Broad Age of Onset May Link GAA Variants With Modifying Factors

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by Margarida Maia |

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Pompe onset GAA variants | Pompe Disease News | gene variants for Pompe study

GAA variants

The same common GAA gene variants that cause Pompe disease can lead to symptoms first appearing at very different ages, and this may be due to factors that modify how genes work, a study of a global database suggests.

These findings “will be important for diagnosis, genetic counseling, decision making on the start of treatment … and for research into the identification of additional modifying factors,” its scientists wrote.

The study, “Broad variation in phenotypes for common GAA genotypes in Pompe disease,” was published in the journal Human Mutation by a team of researchers in the Netherlands.

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Pompe disease is caused by mutations in GAA, a gene that provides instructions to make an enzyme called acid alpha-glucosidase (GAA). Shortage or deficient activity of this enzyme results in a toxic buildup of glycogen (a sugar molecule) inside cells, causing damage to tissues.

Mutations in GAA gene, which provides instructions to make an enzyme called acid alpha-glucosidase (GAA), cause Pompe. This enzyme’s low or deficient activity results in a toxic buildup of glycogen (a sugar molecule) inside cells, damaging tissues.

A person’s disease type depends partly on the specific mutation, or variant, affecting the GAA gene — and whether it leads to a total or partial loss of the enzyme it encodes.

“While most disease-associated GAA variants are rare,” the researchers wrote, “a number of variants occur more frequently.”

One such common variant, called c.-32-13T>G, is linked to a broad variation in age at symptom onset, ranging from early childhood to late adulthood. This raises the question of other genetic or environmental factors may drive the disease course in people with this mutation.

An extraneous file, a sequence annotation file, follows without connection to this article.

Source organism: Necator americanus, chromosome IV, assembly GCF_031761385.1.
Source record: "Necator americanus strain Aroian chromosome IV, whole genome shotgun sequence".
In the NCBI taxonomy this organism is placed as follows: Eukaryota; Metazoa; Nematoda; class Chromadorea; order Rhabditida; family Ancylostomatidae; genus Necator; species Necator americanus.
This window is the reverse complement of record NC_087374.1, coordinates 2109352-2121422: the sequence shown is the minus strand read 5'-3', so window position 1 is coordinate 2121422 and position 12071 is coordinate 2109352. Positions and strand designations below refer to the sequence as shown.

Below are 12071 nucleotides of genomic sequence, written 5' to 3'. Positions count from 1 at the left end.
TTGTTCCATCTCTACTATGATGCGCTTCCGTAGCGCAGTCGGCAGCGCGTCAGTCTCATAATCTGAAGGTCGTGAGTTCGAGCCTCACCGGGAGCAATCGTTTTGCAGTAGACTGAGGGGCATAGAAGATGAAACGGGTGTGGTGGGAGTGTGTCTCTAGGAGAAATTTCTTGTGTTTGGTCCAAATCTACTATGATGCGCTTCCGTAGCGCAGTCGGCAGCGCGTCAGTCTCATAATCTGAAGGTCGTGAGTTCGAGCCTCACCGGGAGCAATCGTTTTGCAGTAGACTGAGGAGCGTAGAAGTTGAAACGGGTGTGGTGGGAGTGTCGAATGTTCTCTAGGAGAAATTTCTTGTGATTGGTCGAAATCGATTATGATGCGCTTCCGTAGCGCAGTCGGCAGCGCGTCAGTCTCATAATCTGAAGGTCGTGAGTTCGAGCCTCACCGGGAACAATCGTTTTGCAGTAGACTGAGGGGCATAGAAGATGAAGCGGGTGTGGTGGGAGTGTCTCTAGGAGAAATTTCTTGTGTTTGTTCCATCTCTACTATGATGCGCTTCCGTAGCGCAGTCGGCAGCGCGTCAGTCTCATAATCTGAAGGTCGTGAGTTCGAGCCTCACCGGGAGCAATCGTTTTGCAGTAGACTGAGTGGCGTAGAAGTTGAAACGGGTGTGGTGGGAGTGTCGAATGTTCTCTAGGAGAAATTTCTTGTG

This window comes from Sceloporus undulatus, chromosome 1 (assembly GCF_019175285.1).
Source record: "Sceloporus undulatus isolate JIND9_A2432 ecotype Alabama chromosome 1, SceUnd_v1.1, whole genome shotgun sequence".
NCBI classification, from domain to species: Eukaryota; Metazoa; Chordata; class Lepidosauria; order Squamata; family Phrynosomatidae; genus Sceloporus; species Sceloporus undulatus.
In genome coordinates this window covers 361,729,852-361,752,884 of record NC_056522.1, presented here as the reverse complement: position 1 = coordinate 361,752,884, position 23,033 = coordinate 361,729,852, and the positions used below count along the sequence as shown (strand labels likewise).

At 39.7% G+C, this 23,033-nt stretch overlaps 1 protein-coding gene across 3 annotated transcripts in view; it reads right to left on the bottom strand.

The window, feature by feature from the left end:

For other common GAA variants, information on symptom variability is largely unknown.

Using information stored in the recently updated Pompe disease GAA variant database, the team looked at variations in the age of onset for the most common GAA variants and possible modifiers.

Researchers plotted differences in age of disease onset for five types of GAA variants based on disease phenotypes (observed traits), like classic infantile and childhood- or adult-onset disease, with each found in at least four patients in the registry. Patient ethnicity or ethnic descent was also noted, as three variants are common among Caucasians (c.-32-13T>G, c.525del and c.2481+102_2646+31del), two in Asian populations (c.1935C>A and c.2238G>C) and one among African-Americans (c.2560C>T).

Age at onset among patients carrying one copy of a certain GAA variant plus one copy of a null allele, and in those whose two GAA copies with the same mutation, was seen to vary widely — by up to 71 years between the youngest and oldest patient. Such variation, including in disease severity, was independent of ethnicity. (A null allele is a severe mutation that results in no enzyme being made; it’s found in classic infantile patients.)

Other mutations in one copy were associated with more narrow age ranges at symptom onset, when combined with a null allele in the other gene copy (known as heterozygous mutations).

For patients carrying two copies with the same GAA variant (homozygous mutations), age of onset shifted toward older ages.

“The c.-32-3C > A splicing variant was associated with childhood onset when combined with a null allele, but with onset at adulthood when present at homozygous state (median 35, range 31–43 years),” the study noted.

Overall, this variability in age at symptom onset “suggests that disease-associated and potentially variant-specific modifying factors exist for Pompe disease that can delay or accelerate the progression of the disease course,” the investigators wrote.

Indeed, three patients with c.-32-13T>G and null allele in combination, who also carried the genetic modifier c.510C>T (which results in lower GAA activity), experienced their first symptoms as children (at ages 3, 9 and 12).

This finding confirmed that “the c.510C>T variant is a disease modifier that accelerates age at symptom onset when combined with the [more common] c.-32-13T>G variant,” the researchers wrote.

Other potential genetic modifiers did not lower GAA activity, suggesting they act on processes induced by the GAA enzyme, the team added.

“We speculate that candidate modifying factors may act in trans and may modulate cellular pathways that are known to be involved in the progression of Pompe disease, such as glucose metabolism, lysosomal biogenesis, autophagy [a cell cleaning process], and skeletal muscle strength and endurance,” the researchers concluded.